Sun City Undercover
The Spinning of Del's Webb
By Mike Clark-Madison, Fri., Aug. 2, 1996
The Ask Me's are exceptionally nice people, so nice that they'd likely be embarrassed and flustered and reticent if I came at them in full journalist drag with a tape recorder. So I went incognito, scoping out Sun City Georgetown for my aging in-laws. Now, I do actually have aging in-laws who are contemplating moving to Austin, though my mother in-law has her own preconceived notions of Sun City -- "Io piu tosto me cacciasse l'occhio ma no abbitase la!" ("I'd rather poke my eye out than live there!")
But the Ask Me's are such nice people, and so sold on Del Webb, that I didn't share Mama's sentiments with them, in either English or Italian. In retrospect, my subterfuge was probably unwarranted -- Sam Donaldson and Mike Wallace could descend on Sun City Georgetown like the Valkyries, and the Ask Me's would calmly tout the benefits of the patented-and-trademarked Del Webb lifestyle, reserved for "mature adults 55 and better." (Though I did, by my ruse, avoid being shunted off to Sun City's retained local public-relations consultants, who, to put it mildly, do not care for the Chronicle.)
To make sense of what's going on here, on 5,300 acres of oak stands and cedar brakes northwest of old Georgetown, ya gotta understand that Del Webb is no ordinary builder/developer, any more than Wal-Mart is an average chain of five-and-dimes, or Walt Disney World a typical roadside attraction. Central Texas has plenty of master-planned subdivisions, with golf courses and water features and streets named for dead governors, and except for its giantism -- 9,300 homes in the master plan -- Sun City Georgetown doesn't seem all that different from Lakeway or Barton Creek, or even Berry Creek up the road in Williamson County.
Looking through the lens of the local real-estate market, Sun City doesn't seem all that impressive, and it ain't no bargain. The lowest-end home -- "The Lavaca" -- lists for $108,000, for a two-bedroom, 1,121-square-foot bungalow on a 55 x 110 lot. That's about what you'd pay for the same-sized house in Central Austin, let alone a suburban subdivision, though cottages like this are pretty rare in the 'burbs. The high end, "The Rio Grande," approaches 3,000 square feet, though it still only has two bedrooms, and sits on a 100 x 110 lot, about a quarter-acre. It lists for nearly $240,000 -- for the same price, you can build a bigger house on a full acre of land in the Fountainwood subdivision, just across Williams Drive from Sun City Georgetown. In both of these cases, the lots in question are bare, unfenced, and surrounded at close quarters on three sides by other homes. A "premium" homesite -- i.e., one with trees, a slope, or unusual depth -- costs significantly extra.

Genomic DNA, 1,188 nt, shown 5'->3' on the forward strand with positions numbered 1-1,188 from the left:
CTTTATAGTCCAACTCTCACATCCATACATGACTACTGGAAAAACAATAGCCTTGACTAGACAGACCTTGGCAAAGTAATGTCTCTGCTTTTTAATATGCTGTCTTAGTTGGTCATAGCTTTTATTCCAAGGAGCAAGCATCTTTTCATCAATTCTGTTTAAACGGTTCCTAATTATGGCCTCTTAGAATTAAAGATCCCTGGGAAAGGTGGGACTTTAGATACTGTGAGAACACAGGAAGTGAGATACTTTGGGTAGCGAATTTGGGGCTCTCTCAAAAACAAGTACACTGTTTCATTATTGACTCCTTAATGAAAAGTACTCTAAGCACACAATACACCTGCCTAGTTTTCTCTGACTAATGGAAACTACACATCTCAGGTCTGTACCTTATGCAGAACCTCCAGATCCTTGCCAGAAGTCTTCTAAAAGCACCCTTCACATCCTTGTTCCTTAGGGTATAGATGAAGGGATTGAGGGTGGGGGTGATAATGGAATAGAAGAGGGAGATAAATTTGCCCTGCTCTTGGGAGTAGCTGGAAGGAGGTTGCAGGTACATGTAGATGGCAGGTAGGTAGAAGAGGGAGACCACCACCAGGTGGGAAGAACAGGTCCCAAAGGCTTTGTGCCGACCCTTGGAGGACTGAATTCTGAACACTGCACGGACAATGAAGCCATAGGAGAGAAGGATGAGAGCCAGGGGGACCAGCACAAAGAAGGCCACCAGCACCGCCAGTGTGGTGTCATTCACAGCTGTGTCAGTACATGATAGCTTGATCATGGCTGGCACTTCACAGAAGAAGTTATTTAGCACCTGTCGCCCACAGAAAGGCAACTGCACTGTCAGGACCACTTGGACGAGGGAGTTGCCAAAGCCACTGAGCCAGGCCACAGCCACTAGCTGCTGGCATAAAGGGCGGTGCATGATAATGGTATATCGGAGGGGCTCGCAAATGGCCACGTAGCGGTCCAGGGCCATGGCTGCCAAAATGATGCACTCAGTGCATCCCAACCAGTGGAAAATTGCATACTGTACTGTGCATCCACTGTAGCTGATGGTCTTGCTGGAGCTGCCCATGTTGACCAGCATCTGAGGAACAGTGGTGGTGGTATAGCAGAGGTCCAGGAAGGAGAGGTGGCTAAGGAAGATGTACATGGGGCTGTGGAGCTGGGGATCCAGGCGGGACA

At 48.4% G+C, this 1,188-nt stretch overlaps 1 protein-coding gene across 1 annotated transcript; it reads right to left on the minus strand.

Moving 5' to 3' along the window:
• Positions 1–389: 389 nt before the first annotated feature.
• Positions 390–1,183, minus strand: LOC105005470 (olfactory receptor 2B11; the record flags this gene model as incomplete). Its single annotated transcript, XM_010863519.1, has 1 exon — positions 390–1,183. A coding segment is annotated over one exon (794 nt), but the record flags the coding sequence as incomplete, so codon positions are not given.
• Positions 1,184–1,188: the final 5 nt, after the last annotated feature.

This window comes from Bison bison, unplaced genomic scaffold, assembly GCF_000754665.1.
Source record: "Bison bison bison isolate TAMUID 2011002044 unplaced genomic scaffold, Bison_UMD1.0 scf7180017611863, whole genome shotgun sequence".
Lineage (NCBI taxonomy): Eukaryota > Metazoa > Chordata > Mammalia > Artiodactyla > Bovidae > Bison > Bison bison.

You do, of course, get access to the four planned golf courses, rec center, crafts center, and other "village" amenities (not that you can't find such things in Georgetown already, celebrated Main Street Community that it is), but you pay for them as well, with your mandatory $54-per-month-per-household membership in the community association, titular owner of the Sun City common areas, and with on-the-spot user fees. You even pay extra to store your golf cart or RV, since keeping them at your house is frowned upon. (Camper parking is actually forbidden by deed restriction.)
But the Ask Me's, and the 400 or so current residents, and the 1,000 or so more who have already bought in, and the scores of prospects circulating through the Sales Pavillion and Model Park, are not comparing Sun City Georgetown to the subdivisions that pepper Central Texas. More likely, they're comparing it to other Sun Cities, of which there are eight scattered throughout the Sun Belt, and have long ago decided to cast their late-in-life lot with the Del Webb legacy. What's being sold -- at the rate of three a day in Sun City Georgetown -- are not homes, or even pieces of a community. The Del Webb Corporation is in the image business.
Delbert Eugene Webb himself has been dead for 22 years, but his legacy lives on. Sort of. The development of the first Sun City was largely a footnote to a fairly impressive career in large-scale building and hobnobbing. It's doubtful that most of y'all know, or remember, that Del Webb owned the New York Yankees throughout the DiMaggio/Berra and Mantle/Maris eras, built the current Madison Square Garden, and along with Howard Hughes was most directly responsible for the transformation of Las Vegas from mobster snakepit to American cultural crossroads. Since his death, his company has become one of America's largest homebuilders -- and by far the largest builder/developer in the Southwest -- and is responsible for several ZIP codes worth of Southern California suburbia.